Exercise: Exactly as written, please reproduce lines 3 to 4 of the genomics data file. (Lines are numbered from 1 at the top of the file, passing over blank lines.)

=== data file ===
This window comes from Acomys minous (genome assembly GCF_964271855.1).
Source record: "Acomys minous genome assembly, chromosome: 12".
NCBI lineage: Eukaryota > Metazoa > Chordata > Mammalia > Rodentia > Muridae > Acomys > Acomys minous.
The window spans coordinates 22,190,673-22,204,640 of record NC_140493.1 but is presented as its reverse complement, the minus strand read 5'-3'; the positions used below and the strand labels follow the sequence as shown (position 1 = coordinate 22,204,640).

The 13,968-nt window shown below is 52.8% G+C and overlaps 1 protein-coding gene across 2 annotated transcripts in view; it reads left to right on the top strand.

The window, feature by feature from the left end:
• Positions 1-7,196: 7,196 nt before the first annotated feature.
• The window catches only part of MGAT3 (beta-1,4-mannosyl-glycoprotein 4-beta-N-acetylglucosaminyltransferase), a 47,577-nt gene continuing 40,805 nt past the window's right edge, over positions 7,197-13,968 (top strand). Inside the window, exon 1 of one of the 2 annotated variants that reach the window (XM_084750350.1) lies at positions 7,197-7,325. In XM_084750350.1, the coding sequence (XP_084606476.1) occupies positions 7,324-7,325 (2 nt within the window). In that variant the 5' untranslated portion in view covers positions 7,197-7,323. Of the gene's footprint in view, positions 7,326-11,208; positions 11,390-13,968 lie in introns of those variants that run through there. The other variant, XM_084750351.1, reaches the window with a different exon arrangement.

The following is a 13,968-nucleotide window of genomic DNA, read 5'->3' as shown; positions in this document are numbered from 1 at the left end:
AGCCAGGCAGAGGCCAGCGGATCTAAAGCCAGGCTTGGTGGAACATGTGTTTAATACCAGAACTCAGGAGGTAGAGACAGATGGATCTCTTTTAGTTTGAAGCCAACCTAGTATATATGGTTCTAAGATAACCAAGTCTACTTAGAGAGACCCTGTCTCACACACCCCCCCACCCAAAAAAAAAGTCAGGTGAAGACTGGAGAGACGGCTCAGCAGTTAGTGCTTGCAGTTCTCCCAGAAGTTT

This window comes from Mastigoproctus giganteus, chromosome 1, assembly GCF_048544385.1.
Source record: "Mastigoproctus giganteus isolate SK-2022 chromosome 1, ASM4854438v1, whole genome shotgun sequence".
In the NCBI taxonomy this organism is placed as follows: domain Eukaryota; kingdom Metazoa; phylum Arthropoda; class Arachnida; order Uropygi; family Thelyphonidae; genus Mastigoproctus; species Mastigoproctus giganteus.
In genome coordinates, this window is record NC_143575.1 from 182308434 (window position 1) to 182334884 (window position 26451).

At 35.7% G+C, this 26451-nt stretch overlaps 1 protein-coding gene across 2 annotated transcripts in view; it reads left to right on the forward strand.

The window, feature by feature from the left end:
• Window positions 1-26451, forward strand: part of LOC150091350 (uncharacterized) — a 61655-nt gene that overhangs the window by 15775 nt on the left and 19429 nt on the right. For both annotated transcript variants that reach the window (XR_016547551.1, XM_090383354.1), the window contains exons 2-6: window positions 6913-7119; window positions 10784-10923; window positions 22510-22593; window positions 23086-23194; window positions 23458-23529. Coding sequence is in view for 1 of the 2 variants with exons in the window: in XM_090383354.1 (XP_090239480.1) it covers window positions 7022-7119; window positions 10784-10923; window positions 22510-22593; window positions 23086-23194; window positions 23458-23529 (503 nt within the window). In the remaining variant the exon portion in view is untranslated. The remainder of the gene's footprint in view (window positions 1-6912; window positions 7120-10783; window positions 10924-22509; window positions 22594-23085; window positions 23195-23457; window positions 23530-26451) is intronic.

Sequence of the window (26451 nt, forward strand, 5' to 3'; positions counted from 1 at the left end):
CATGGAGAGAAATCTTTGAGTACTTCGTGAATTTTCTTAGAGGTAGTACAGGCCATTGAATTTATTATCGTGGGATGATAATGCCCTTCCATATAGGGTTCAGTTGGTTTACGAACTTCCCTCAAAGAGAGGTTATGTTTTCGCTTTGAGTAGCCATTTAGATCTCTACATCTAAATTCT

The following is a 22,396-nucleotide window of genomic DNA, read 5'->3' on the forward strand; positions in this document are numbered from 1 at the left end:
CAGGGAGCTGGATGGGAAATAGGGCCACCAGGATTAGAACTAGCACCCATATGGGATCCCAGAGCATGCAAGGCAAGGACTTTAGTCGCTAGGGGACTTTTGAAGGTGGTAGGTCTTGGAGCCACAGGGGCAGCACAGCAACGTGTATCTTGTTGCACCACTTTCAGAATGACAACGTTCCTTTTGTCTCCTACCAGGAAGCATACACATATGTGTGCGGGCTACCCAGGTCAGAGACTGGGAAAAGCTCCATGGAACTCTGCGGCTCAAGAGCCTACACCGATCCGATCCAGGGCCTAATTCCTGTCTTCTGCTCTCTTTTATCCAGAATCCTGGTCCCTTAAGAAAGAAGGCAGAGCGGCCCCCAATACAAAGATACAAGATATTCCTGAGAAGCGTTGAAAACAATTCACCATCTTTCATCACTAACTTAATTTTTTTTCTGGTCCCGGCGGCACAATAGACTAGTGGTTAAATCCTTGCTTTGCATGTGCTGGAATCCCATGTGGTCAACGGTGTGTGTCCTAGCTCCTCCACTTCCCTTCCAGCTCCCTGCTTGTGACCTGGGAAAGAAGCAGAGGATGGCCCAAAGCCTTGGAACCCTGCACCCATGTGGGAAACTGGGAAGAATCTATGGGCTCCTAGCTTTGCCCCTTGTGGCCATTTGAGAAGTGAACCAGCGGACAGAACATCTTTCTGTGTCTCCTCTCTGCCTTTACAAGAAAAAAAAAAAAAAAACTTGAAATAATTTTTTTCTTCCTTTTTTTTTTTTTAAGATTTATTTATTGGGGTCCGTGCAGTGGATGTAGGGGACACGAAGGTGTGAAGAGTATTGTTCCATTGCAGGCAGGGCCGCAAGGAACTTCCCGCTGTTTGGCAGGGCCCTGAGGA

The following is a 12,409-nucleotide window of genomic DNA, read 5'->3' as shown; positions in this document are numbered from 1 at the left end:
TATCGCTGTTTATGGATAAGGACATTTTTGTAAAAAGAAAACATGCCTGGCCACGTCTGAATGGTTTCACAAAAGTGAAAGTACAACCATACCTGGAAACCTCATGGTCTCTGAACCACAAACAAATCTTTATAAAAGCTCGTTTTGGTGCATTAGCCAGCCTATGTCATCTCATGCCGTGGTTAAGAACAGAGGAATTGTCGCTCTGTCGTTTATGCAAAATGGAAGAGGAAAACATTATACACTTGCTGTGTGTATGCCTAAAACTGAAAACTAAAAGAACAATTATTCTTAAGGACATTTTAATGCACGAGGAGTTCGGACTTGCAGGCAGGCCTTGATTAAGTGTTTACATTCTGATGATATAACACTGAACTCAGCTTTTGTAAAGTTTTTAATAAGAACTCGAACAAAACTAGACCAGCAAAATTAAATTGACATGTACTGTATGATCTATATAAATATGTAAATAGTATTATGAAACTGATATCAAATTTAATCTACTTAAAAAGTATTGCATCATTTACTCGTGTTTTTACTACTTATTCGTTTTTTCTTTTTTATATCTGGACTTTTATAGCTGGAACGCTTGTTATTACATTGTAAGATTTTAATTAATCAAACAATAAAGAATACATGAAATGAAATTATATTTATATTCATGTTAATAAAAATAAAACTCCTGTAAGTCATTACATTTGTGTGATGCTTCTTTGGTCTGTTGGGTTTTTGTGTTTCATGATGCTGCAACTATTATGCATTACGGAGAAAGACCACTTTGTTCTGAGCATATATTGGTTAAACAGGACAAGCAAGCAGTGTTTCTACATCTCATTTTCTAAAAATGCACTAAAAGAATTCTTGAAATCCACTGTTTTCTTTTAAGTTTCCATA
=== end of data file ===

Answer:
NCBI lineage: Eukaryota > Metazoa > Chordata > Mammalia > Rodentia > Muridae > Acomys > Acomys minous.
The window spans coordinates 22,190,673-22,204,640 of record NC_140493.1 but is presented as its reverse complement, the minus strand read 5'-3'; the positions used below and the strand labels follow the sequence as shown (position 1 = coordinate 22,204,640).